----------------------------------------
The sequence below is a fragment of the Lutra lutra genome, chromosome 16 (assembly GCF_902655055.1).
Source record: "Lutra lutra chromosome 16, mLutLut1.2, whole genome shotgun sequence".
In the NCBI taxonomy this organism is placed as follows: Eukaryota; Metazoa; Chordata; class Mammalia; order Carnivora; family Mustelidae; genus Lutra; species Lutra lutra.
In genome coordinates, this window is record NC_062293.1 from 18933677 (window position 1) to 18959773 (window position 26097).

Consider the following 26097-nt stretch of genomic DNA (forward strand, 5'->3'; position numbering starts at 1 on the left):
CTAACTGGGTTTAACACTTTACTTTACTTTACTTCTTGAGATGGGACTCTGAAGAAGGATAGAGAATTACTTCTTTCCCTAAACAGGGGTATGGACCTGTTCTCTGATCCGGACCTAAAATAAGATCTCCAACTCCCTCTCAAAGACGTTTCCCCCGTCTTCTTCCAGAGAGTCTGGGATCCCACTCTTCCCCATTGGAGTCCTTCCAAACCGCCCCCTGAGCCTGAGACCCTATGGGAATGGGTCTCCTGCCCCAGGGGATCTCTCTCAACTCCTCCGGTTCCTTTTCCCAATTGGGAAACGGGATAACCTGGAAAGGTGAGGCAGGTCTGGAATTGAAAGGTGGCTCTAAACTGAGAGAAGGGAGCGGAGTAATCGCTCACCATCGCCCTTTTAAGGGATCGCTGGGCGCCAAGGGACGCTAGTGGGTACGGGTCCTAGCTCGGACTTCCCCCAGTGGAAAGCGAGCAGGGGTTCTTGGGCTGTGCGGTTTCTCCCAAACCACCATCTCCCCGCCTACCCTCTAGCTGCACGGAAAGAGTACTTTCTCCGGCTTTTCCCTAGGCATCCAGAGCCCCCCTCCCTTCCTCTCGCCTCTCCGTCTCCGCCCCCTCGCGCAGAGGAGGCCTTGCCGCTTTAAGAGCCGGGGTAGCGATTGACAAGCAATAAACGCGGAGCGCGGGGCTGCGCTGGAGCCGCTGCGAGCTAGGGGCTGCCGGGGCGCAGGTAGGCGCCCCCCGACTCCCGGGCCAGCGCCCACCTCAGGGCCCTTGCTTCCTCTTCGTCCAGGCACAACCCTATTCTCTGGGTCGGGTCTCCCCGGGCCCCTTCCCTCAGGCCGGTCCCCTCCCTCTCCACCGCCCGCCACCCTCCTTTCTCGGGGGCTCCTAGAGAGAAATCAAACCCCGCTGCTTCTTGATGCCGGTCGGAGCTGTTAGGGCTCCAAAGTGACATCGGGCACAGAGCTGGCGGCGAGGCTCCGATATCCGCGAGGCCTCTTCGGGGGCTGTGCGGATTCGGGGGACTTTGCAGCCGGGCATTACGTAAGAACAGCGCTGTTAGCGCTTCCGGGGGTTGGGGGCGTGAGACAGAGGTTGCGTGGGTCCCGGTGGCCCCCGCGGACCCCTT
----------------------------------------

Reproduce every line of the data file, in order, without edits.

The sequence below is a fragment of the Lutra lutra genome, chromosome 16 (assembly GCF_902655055.1).
Source record: "Lutra lutra chromosome 16, mLutLut1.2, whole genome shotgun sequence".
In the NCBI taxonomy this organism is placed as follows: Eukaryota; Metazoa; Chordata; class Mammalia; order Carnivora; family Mustelidae; genus Lutra; species Lutra lutra.
In genome coordinates, this window is record NC_062293.1 from 18933677 (window position 1) to 18959773 (window position 26097).

Consider the following 26097-nt stretch of genomic DNA (forward strand, 5'->3'; position numbering starts at 1 on the left):
CTAACTGGGTTTAACACTTTACTTTACTTTACTTCTTGAGATGGGACTCTGAAGAAGGATAGAGAATTACTTCTTTCCCTAAACAGGGGTATGGACCTGTTCTCTGATCCGGACCTAAAATAAGATCTCCAACTCCCTCTCAAAGACGTTTCCCCCGTCTTCTTCCAGAGAGTCTGGGATCCCACTCTTCCCCATTGGAGTCCTTCCAAACCGCCCCCTGAGCCTGAGACCCTATGGGAATGGGTCTCCTGCCCCAGGGGATCTCTCTCAACTCCTCCGGTTCCTTTTCCCAATTGGGAAACGGGATAACCTGGAAAGGTGAGGCAGGTCTGGAATTGAAAGGTGGCTCTAAACTGAGAGAAGGGAGCGGAGTAATCGCTCACCATCGCCCTTTTAAGGGATCGCTGGGCGCCAAGGGACGCTAGTGGGTACGGGTCCTAGCTCGGACTTCCCCCAGTGGAAAGCGAGCAGGGGTTCTTGGGCTGTGCGGTTTCTCCCAAACCACCATCTCCCCGCCTACCCTCTAGCTGCACGGAAAGAGTACTTTCTCCGGCTTTTCCCTAGGCATCCAGAGCCCCCCTCCCTTCCTCTCGCCTCTCCGTCTCCGCCCCCTCGCGCAGAGGAGGCCTTGCCGCTTTAAGAGCCGGGGTAGCGATTGACAAGCAATAAACGCGGAGCGCGGGGCTGCGCTGGAGCCGCTGCGAGCTAGGGGCTGCCGGGGCGCAGGTAGGCGCCCCCCGACTCCCGGGCCAGCGCCCACCTCAGGGCCCTTGCTTCCTCTTCGTCCAGGCACAACCCTATTCTCTGGGTCGGGTCTCCCCGGGCCCCTTCCCTCAGGCCGGTCCCCTCCCTCTCCACCGCCCGCCACCCTCCTTTCTCGGGGGCTCCTAGAGAGAAATCAAACCCCGCTGCTTCTTGATGCCGGTCGGAGCTGTTAGGGCTCCAAAGTGACATCGGGCACAGAGCTGGCGGCGAGGCTCCGATATCCGCGAGGCCTCTTCGGGGGCTGTGCGGATTCGGGGGACTTTGCAGCCGGGCATTACGTAAGAACAGCGCTGTTAGCGCTTCCGGGGGTTGGGGGCGTGAGACAGAGGTTGCGTGGGTCCCGGTGGCCCCCGCGGACCCCTT